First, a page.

Disrupted neural synchrony mediates the relationship between white matter integrity and cognitive performance in older adults

T. Hinault, M. Kraut, A. Bakker, A. Dagher, S. M. Courtney

Research output: Contribution to journalArticlepeer-review

Abstract

Our main goal was to determine the influence of white matter integrity on the dynamic coupling between brain regions and the individual variability of cognitive performance in older adults. Electroencephalography was recorded while participants performed a task specifically designed to engage working memory and inhibitory processes, and the associations among functional activity, structural integrity, and cognitive performance were assessed. We found that the association between white matter microstructural integrity and cognitive functioning with aging is mediated by time-varying alpha and gamma phase-locking value. Specifically, better preservation of the inferior fronto-occipital fasciculus in older individuals drives faster task-related modulations of alpha and gamma long-range phase-locking value between the inferior frontal gyrus and occipital lobe and lower local phase-amplitude coupling in occipital lobes, which in turn drives better cognitive control performance. Our results help delineate the role of individual variability of white matter microstructure in dynamic synchrony and cognitive performance during normal aging.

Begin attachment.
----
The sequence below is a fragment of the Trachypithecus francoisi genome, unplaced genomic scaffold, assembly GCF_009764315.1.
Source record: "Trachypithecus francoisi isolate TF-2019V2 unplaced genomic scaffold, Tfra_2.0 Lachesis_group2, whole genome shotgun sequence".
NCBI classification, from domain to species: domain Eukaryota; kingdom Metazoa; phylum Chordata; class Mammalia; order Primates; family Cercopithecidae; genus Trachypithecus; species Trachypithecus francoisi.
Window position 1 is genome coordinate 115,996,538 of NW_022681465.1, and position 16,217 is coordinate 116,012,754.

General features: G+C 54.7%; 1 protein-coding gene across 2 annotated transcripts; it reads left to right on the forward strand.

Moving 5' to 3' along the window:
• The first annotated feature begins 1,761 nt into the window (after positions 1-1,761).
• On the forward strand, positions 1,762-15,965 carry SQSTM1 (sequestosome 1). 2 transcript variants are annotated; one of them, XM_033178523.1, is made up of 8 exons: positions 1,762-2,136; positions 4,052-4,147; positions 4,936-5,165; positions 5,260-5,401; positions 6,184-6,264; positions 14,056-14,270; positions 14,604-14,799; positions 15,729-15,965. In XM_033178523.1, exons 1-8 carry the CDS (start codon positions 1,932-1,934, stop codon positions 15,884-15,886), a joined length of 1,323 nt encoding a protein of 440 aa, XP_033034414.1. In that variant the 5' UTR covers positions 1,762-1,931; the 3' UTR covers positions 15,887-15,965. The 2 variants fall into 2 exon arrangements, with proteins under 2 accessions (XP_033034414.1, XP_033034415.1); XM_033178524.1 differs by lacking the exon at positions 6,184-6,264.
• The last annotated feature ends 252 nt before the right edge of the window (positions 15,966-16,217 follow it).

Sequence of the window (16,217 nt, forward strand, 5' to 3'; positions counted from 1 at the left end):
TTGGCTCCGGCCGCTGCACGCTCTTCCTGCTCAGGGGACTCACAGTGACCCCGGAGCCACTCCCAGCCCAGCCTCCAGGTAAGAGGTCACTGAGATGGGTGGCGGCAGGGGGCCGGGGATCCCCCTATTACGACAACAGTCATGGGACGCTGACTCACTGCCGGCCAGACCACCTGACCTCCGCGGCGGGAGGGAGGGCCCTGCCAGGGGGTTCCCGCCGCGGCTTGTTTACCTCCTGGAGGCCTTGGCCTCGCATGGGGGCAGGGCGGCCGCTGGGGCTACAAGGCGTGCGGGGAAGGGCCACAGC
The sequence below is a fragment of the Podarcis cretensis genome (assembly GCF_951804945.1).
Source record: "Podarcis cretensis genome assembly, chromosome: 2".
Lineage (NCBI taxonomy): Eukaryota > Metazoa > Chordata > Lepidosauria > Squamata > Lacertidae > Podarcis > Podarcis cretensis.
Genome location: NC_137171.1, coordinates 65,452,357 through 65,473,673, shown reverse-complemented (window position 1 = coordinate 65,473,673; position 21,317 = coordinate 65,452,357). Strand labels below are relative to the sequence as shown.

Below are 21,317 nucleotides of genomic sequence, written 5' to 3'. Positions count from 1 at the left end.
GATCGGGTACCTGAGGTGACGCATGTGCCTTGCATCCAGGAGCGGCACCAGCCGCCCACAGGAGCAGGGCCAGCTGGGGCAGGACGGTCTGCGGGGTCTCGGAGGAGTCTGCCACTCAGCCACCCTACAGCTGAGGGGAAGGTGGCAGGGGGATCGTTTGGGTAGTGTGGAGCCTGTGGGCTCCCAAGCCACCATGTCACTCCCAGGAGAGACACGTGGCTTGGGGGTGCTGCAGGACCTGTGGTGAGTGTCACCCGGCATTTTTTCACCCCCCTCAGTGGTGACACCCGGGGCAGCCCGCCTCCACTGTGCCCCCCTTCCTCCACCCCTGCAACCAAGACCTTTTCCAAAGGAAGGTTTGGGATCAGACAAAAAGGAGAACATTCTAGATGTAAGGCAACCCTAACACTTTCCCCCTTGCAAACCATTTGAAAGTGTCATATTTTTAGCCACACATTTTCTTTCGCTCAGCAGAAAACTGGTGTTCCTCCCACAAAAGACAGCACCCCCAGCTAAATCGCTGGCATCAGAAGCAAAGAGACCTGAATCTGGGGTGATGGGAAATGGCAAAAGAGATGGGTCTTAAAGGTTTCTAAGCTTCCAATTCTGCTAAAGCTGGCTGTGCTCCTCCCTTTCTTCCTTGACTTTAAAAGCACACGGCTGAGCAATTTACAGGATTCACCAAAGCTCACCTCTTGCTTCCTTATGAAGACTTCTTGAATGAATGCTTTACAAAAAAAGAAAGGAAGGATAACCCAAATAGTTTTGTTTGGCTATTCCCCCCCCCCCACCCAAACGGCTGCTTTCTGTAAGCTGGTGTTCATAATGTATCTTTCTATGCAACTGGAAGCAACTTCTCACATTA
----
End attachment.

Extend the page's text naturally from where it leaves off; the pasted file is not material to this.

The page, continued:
Original languageEnglish (US)
Pages (from-to)5570-5582
Number of pages13
JournalCerebral Cortex
Volume30
Issue number10
DOIs
StatePublished - Oct 1 2020

Keywords

  • Aging
  • Cognitive control
  • Connectivity
  • DTI
  • EEG

ASJC Scopus subject areas

  • Cognitive Neuroscience
  • Cellular and Molecular Neuroscience

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